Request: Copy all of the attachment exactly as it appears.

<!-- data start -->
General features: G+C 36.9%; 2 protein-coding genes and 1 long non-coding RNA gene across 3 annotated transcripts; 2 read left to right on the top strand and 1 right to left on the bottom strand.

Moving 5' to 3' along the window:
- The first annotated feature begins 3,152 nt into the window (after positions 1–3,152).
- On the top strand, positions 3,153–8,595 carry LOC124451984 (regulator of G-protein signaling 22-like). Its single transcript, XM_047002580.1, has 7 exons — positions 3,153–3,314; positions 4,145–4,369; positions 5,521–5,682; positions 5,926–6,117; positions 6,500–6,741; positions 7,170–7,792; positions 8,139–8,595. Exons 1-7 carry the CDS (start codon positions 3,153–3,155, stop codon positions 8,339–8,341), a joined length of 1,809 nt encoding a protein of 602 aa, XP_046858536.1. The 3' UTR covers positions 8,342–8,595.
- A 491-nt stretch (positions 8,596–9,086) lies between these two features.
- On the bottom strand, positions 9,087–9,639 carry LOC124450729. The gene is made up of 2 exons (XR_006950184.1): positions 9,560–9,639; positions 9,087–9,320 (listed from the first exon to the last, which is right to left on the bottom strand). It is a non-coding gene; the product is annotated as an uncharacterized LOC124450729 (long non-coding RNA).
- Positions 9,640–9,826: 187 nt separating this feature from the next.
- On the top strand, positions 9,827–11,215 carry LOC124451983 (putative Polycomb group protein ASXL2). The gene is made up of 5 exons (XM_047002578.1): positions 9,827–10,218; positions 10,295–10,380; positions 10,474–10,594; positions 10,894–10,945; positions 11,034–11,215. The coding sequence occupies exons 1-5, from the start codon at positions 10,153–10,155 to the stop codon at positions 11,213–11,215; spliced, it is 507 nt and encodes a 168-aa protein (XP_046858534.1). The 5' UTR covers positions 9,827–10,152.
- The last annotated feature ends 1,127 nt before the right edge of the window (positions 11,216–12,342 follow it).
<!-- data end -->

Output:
General features: G+C 36.9%; 2 protein-coding genes and 1 long non-coding RNA gene across 3 annotated transcripts; 2 read left to right on the top strand and 1 right to left on the bottom strand.

Moving 5' to 3' along the window:
- The first annotated feature begins 3,152 nt into the window (after positions 1–3,152).
- On the top strand, positions 3,153–8,595 carry LOC124451984 (regulator of G-protein signaling 22-like). Its single transcript, XM_047002580.1, has 7 exons — positions 3,153–3,314; positions 4,145–4,369; positions 5,521–5,682; positions 5,926–6,117; positions 6,500–6,741; positions 7,170–7,792; positions 8,139–8,595. Exons 1-7 carry the CDS (start codon positions 3,153–3,155, stop codon positions 8,339–8,341), a joined length of 1,809 nt encoding a protein of 602 aa, XP_046858536.1. The 3' UTR covers positions 8,342–8,595.
- A 491-nt stretch (positions 8,596–9,086) lies between these two features.
- On the bottom strand, positions 9,087–9,639 carry LOC124450729. The gene is made up of 2 exons (XR_006950184.1): positions 9,560–9,639; positions 9,087–9,320 (listed from the first exon to the last, which is right to left on the bottom strand). It is a non-coding gene; the product is annotated as an uncharacterized LOC124450729 (long non-coding RNA).
- Positions 9,640–9,826: 187 nt separating this feature from the next.
- On the top strand, positions 9,827–11,215 carry LOC124451983 (putative Polycomb group protein ASXL2). The gene is made up of 5 exons (XM_047002578.1): positions 9,827–10,218; positions 10,295–10,380; positions 10,474–10,594; positions 10,894–10,945; positions 11,034–11,215. The coding sequence occupies exons 1-5, from the start codon at positions 10,153–10,155 to the stop codon at positions 11,213–11,215; spliced, it is 507 nt and encodes a 168-aa protein (XP_046858534.1). The 5' UTR covers positions 9,827–10,152.
- The last annotated feature ends 1,127 nt before the right edge of the window (positions 11,216–12,342 follow it).